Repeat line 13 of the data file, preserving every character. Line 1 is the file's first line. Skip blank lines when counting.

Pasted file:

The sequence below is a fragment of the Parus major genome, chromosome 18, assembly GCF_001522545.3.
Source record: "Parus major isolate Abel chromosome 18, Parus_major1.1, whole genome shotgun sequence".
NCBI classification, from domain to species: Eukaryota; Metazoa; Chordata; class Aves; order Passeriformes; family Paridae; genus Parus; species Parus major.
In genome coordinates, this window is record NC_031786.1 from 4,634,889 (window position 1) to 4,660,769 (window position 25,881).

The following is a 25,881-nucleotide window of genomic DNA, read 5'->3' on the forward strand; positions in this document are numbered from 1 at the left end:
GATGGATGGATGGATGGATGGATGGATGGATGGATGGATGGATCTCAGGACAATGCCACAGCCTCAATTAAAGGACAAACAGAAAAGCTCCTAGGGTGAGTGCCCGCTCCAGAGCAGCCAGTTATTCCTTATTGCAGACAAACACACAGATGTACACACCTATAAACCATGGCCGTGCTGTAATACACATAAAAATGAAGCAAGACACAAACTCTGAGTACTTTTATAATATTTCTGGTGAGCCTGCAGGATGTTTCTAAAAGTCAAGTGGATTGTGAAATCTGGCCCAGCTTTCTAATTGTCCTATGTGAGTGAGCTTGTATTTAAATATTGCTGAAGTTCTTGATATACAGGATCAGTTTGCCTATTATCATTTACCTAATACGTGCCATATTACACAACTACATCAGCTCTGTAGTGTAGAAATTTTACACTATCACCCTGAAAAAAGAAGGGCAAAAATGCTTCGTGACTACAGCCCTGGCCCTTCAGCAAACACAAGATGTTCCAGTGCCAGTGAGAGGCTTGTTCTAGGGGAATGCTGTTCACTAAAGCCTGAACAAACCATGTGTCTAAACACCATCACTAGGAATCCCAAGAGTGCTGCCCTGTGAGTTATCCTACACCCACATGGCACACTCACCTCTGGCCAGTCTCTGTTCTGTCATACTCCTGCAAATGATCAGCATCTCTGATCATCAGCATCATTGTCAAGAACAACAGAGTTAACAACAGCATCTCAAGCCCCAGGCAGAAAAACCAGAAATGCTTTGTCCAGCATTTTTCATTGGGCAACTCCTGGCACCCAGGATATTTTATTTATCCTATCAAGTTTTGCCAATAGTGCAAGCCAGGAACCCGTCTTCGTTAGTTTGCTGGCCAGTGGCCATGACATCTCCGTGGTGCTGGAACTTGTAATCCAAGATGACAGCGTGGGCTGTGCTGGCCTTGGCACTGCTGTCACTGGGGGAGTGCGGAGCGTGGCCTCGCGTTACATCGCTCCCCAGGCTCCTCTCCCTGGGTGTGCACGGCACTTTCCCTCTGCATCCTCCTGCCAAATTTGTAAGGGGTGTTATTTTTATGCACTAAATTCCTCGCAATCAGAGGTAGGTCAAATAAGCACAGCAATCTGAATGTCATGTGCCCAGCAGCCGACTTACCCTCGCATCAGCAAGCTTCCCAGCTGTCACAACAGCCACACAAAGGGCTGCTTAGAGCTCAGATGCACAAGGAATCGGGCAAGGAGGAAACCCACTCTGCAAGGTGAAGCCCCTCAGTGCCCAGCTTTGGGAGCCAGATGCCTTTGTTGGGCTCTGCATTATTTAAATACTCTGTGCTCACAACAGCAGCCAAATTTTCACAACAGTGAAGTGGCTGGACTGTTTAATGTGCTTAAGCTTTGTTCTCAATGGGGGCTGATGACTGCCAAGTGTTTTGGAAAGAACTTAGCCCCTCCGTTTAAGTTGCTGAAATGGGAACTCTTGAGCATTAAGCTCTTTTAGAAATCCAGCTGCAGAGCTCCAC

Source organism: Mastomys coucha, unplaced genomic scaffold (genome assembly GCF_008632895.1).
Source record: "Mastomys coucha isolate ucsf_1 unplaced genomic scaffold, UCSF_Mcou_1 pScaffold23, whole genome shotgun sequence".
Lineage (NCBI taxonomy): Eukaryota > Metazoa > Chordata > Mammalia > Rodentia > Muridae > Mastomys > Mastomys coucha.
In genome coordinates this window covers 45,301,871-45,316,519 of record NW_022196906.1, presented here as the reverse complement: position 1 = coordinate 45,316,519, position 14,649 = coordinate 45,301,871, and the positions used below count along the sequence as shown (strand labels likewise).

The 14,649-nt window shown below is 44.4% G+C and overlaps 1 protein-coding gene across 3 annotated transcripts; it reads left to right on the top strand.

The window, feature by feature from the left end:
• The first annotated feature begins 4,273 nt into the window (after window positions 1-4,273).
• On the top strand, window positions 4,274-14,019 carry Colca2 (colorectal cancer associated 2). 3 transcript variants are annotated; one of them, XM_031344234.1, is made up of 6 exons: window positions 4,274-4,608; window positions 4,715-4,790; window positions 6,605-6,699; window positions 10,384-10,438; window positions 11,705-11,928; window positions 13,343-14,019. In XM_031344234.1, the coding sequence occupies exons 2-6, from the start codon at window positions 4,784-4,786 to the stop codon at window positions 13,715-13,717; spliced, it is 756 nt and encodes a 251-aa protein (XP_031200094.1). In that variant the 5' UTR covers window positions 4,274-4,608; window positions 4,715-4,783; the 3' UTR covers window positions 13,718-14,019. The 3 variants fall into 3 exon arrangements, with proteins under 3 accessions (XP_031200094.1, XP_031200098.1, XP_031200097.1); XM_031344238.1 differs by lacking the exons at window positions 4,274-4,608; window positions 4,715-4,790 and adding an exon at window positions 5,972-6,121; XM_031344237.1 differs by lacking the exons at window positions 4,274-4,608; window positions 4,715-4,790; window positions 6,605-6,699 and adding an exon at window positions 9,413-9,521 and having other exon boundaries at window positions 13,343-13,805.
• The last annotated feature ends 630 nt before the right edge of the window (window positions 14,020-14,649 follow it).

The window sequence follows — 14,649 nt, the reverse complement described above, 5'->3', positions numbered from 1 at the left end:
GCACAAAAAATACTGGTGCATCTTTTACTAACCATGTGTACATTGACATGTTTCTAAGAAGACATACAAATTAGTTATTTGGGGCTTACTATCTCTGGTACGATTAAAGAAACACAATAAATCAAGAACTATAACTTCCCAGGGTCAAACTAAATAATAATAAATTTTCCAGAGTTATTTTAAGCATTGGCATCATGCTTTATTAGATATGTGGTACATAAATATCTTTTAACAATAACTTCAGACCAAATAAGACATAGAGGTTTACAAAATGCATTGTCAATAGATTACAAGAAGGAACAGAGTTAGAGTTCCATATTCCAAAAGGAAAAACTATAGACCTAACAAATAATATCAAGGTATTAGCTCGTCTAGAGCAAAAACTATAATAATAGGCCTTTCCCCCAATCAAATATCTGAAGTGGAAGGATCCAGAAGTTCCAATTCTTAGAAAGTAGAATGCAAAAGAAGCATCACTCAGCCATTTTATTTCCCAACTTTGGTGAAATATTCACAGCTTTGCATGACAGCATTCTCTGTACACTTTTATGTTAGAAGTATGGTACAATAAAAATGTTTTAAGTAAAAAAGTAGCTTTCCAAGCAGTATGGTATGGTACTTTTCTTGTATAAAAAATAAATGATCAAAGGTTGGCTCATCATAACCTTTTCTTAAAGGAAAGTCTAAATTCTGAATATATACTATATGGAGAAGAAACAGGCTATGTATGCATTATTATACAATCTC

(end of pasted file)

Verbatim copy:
• The first annotated feature begins 4,273 nt into the window (after window positions 1-4,273).